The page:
According to Emily Snedden Yates, special projects manager at the Mütter Museum, hair work—as it’s called today—was common in England and America between the 17th and early 20th centuries. The popularity of the practice peaked in the 19th century, thanks in part to Queen Victoria’s prolonged public mourning after her husband Prince Albert’s death in 1861. People in both the UK and U.S. responded to her grief, with the latter country also facing staggering death tolls from the Civil War.

With loss of life at the forefront of public consciousness, elaborate mourning customs developed in both nations, and hair work became part of the culture of bereavement. "[The 19th century was] such a sentimental age, and hair is about sentiment," exhibition co-curator Evan Michelson tells Mental Floss. That sentimental quality made hair work fit for both mourning practices as well as for romantic or familiar displays of fondness.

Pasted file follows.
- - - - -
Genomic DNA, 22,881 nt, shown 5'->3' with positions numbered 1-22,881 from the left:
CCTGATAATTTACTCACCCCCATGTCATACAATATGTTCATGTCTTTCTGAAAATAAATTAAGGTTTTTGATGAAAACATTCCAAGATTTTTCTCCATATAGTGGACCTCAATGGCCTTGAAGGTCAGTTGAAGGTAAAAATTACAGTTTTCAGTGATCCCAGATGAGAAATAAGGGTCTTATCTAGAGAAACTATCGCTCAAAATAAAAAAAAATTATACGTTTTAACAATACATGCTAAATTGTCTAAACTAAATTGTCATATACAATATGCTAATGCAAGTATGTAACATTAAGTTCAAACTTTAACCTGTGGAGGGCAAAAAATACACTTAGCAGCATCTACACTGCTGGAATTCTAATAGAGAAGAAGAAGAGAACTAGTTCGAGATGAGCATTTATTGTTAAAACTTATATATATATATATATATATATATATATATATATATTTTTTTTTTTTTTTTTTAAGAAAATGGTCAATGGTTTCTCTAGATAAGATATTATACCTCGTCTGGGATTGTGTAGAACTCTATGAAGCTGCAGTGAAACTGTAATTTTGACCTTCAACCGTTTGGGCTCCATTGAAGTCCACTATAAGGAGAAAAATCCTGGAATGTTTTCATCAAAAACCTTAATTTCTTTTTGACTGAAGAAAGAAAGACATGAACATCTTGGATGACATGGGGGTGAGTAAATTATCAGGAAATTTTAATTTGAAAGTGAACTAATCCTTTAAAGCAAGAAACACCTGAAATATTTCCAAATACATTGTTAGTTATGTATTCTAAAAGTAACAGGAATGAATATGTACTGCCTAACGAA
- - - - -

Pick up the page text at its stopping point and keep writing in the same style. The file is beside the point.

Palette work culled from the collection of Evan Michelson and featured in the Mütter Museum's "Woven Strands" exhibition.
Palette work from the collection of Evan Michelson
Image courtesy of The College of Physicians of Philadelphia and the Mütter Museum. Photography by Evi Numen 2017.